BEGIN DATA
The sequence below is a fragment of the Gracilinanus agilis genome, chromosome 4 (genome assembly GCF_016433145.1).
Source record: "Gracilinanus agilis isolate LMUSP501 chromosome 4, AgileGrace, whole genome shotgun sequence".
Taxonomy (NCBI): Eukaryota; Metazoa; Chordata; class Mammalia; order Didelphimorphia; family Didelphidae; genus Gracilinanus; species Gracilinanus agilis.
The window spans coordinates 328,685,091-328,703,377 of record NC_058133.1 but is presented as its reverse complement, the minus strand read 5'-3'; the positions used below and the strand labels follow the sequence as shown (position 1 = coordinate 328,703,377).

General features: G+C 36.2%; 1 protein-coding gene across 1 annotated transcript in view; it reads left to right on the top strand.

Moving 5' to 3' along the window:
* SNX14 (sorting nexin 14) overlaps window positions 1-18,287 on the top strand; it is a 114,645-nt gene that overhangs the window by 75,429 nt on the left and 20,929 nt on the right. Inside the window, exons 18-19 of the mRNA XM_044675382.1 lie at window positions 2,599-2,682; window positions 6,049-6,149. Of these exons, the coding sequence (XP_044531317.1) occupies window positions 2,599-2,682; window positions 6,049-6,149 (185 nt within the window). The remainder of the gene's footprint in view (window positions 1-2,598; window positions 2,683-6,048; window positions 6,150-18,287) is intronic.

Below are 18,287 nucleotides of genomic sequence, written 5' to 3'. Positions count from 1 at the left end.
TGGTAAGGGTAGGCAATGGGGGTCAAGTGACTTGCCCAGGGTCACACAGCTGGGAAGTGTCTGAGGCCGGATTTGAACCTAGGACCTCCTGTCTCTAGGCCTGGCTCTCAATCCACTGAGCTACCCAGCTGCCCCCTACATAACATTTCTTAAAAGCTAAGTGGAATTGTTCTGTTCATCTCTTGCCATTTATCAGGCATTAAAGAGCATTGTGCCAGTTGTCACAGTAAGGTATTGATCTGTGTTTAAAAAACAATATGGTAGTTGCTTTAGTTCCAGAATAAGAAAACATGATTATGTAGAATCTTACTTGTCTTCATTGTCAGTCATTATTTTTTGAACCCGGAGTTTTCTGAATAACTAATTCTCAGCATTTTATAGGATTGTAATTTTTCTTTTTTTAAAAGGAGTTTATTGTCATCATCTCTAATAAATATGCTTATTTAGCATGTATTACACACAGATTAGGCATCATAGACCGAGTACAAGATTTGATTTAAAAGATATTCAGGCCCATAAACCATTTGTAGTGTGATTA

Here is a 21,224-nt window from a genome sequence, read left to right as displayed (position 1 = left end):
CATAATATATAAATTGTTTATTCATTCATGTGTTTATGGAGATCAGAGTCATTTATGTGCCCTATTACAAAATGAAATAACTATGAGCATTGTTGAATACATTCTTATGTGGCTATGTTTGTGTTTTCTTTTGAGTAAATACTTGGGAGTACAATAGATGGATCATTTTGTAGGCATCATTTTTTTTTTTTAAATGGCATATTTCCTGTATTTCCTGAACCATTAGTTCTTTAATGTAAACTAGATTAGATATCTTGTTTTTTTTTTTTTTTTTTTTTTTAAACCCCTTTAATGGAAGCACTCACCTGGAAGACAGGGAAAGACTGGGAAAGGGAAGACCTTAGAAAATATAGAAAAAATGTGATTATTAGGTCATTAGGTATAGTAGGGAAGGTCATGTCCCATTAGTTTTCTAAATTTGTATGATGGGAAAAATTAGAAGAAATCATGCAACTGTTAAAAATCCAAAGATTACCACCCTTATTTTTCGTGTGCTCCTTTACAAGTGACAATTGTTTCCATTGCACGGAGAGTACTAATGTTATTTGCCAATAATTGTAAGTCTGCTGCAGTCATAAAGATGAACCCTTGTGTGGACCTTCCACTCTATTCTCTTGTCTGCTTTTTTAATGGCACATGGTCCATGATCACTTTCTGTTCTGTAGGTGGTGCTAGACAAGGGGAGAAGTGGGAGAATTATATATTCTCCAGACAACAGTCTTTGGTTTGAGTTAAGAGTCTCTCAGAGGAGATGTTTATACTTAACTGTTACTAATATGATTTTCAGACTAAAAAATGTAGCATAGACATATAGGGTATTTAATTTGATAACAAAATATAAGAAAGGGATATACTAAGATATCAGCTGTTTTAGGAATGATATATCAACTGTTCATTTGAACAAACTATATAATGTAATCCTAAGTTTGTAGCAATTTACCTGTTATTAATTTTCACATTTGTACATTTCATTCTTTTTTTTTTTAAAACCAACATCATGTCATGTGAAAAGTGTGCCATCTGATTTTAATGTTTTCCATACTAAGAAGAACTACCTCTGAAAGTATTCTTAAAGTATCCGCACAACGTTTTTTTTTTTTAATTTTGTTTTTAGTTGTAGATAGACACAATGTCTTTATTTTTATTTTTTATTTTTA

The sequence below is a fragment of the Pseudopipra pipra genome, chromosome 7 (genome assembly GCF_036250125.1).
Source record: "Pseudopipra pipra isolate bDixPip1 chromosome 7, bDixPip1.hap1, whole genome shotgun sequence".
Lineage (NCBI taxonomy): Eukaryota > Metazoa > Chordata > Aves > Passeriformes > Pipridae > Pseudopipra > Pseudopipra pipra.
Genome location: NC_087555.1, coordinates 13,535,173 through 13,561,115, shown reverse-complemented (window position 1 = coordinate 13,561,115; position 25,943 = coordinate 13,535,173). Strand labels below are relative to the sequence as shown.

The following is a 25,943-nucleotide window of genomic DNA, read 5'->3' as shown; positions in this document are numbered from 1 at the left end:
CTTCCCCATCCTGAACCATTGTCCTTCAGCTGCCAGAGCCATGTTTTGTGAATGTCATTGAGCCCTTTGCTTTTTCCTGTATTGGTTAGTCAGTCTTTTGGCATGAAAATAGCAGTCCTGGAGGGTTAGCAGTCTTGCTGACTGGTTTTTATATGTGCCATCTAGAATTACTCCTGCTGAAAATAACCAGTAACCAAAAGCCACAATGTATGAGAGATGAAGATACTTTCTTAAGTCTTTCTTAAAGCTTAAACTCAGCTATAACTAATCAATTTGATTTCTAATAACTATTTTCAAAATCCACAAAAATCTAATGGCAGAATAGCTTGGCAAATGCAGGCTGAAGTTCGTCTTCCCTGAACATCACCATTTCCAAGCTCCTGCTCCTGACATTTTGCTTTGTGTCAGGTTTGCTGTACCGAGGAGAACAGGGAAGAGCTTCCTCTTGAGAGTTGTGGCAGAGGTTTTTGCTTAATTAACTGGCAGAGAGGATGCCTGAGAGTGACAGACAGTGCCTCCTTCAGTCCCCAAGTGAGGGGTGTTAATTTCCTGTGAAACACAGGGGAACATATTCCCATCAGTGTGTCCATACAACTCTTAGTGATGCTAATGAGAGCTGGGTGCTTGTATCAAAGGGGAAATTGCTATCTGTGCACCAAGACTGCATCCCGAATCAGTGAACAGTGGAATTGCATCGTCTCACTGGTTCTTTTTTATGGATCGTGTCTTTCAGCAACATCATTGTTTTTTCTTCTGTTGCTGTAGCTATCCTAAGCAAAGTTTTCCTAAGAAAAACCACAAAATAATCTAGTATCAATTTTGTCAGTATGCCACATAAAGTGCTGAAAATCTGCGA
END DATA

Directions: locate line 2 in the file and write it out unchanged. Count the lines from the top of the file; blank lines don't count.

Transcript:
Source record: "Gracilinanus agilis isolate LMUSP501 chromosome 4, AgileGrace, whole genome shotgun sequence".